The bathing beaches of Alexandria, an important resource for such a summer resort, are subject to continuous erosion. Each year, large amounts of desert sand are spread over the beaches to compensate for the lost material, but the added sand will gradually be removed by the unending wave action and by winter storm surges, ultimately to blanket the nearshore bottom.
A project has recently been submitted to the Governorate for the building of a marina in the inner Eastern Harbour precisely on the site of the recently discovered Ptolemaic harbours. It is a relief to know that the project has been temporarily shelved, albeit only on grounds of feasibility.
The foregoing examples and many others point to an unmistakable trend. Cultural and natural environmental resources are often irreversibly damaged by decisions taken and implemented without prior assessment of the consequences. This is a universal problem. Economic development often outweighs the concern for conservation and management of the natural and cultural ressources.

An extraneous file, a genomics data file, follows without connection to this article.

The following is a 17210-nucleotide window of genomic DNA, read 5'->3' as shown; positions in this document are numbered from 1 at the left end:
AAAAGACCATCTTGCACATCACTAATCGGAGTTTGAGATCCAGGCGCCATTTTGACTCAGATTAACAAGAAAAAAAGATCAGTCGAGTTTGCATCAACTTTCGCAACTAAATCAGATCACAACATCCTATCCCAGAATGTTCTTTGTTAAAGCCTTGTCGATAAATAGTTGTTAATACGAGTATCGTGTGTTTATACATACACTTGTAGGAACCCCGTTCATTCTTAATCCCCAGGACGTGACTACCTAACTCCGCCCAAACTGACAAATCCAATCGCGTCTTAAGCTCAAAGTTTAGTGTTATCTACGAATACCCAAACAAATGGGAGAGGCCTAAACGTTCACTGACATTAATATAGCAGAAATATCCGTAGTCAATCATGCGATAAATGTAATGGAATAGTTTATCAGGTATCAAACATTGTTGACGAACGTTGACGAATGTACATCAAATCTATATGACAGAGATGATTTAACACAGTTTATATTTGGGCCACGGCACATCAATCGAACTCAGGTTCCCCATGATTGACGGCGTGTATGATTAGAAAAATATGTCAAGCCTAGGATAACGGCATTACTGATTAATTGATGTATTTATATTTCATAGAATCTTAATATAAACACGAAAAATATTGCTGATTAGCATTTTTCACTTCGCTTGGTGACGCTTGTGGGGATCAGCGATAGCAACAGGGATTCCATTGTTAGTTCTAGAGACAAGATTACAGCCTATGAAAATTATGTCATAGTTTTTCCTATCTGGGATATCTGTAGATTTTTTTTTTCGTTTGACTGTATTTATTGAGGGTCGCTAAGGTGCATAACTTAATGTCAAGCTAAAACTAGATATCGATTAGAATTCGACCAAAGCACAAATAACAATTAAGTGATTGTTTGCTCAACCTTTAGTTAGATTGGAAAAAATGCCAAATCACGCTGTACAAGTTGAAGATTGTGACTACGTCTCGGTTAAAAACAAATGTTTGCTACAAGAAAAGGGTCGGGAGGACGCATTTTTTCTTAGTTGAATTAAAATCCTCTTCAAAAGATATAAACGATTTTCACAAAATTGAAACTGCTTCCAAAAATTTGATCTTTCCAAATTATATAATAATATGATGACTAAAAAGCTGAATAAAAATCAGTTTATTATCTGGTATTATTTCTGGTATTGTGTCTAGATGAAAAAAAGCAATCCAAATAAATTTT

The integrated management of the coastal zone can only be achieved through the adoption of a sound policy supported by adequate institutional arrangements. The policy will aim at ensuring that the protection of the coastal zone resources remains an integral part of the development priorities of the country. It will also aim at the co-ordination of the sometimes conflicting interests and uses of the coastal zone.